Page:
As I mud­dle for clar­ity dur­ing the un­fa­mil­iar land­scape of what comes af­ter the Af­ter, I pon­der the unique chal­lenge posed by the last weeks of the year. Los­ing a loved one can chill the hol­i­day sea­son in a way that has noth­ing to do with the Earth’s tilted axis and the slanted an­gle in which the sun’s rays hit the North­ern Hemi­sphere dur­ing the win­ter months. The hol­i­days are times of cel­e­bra­tion, of fam­ily to­geth­er­ness, of count­ing one’s bless­ings, of giv­ing, of grat­i­tude. So when a sea­son that is sup­posed to be joy­ous is in­stead clouded with grief, some­thing as small as a par­tic­u­lar song lyric of a Christ­mas carol on the ra­dio— say, “through the years we all will be to­gether, if the fates al­low”— can elicit sad­ness, re­morse, and even anger. Af­ter all, one might ar­gue in­ter­nally, why haven’t the fates al­lowed me to be with my loved one this hol­i­day sea­son or with any of those who re­main? Fur­ther, fam­ily gath­er­ings can be a cruel re­minder of an empty seat at the ta­ble that can never be filled, while the sug­arplum salvo of hol­i­day cheer spew­ing from tele­vi­sion sets and shop­ping malls can make those who ap­proach the sea­son with heavy hearts feel any­thing but cheer­ful.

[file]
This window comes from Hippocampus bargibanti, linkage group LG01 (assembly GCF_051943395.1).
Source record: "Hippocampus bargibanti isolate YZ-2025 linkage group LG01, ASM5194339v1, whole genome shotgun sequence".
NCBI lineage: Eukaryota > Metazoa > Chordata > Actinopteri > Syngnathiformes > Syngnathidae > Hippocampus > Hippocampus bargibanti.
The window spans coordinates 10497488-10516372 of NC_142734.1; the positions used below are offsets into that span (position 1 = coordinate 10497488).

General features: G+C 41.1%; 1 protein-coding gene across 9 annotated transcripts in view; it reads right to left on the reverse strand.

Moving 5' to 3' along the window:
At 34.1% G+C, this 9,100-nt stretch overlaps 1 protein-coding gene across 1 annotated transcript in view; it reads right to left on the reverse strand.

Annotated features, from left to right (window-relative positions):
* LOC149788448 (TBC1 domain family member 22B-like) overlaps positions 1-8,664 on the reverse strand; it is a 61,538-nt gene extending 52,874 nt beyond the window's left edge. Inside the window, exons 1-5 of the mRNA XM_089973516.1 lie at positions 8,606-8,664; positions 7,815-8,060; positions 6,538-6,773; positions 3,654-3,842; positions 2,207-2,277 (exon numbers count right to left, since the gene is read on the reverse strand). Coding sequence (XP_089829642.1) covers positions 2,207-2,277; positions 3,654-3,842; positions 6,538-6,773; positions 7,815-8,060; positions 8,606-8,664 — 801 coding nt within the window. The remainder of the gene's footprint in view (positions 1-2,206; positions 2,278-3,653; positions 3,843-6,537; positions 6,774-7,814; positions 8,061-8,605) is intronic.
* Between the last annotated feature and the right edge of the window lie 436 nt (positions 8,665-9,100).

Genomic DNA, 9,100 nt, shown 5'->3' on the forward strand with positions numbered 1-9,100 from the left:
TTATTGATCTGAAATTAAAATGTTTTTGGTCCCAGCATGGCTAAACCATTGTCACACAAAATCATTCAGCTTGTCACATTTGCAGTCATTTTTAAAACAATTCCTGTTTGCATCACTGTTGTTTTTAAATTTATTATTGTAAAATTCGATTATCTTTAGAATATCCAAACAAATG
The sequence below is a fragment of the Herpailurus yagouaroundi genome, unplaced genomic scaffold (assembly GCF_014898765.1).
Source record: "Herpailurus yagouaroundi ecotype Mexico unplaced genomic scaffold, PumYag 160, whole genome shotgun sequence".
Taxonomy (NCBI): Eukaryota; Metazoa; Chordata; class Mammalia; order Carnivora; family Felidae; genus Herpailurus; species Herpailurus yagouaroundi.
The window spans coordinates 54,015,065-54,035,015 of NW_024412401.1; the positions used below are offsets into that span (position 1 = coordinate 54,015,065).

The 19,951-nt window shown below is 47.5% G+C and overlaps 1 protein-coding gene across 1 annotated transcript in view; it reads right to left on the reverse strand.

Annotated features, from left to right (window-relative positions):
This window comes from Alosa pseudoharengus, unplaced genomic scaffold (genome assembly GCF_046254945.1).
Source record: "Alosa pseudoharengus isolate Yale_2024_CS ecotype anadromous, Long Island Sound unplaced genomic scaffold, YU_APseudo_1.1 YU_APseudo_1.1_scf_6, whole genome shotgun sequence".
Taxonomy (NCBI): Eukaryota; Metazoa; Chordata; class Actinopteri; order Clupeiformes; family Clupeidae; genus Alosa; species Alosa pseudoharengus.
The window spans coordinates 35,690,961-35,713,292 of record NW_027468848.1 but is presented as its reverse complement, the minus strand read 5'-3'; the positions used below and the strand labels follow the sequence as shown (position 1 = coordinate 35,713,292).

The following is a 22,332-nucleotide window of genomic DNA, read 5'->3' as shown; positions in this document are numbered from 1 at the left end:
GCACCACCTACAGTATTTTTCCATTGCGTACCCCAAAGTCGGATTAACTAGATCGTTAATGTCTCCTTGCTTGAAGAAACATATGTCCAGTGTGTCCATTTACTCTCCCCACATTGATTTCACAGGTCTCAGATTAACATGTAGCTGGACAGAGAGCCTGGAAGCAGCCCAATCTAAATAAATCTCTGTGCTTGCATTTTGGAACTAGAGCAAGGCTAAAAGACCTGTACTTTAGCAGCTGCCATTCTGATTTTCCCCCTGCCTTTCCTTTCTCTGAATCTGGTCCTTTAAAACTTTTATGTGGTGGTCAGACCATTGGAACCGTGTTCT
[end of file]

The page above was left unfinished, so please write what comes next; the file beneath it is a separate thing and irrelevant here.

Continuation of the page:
How then, does one find heal­ing dur­ing the hol­i­days and through­out the other 11 months of the year? In her book, Good Grief: Heal­ing Through the Shadow of Loss, Deborah Mor­ris Co­ryell states that, “Heal­ing is an ac­tive process, not a pas­sive one.” In other words, los­ing some­one is not some­thing we “get over” with time, but rather, some­thing we ac­tively live, some­thing that should be hon­ored. Now, as I re­flect on how I can best heal as ac­tively as pos­si­ble as the year 2009 draws to a close, I couldn’t think of a more fit­ting way to honor my fa­ther, his life, and his mem­ory than to ex­plore the art of good­bye. In­spired by Dr. Ira By­ock and his book The Four Things That Mat­ter Most, I plan to bid adieu us­ing what he con­sid­ers to be four es­sen­tial phrases: Please for­give me. I for­give you. Thank you. I love you.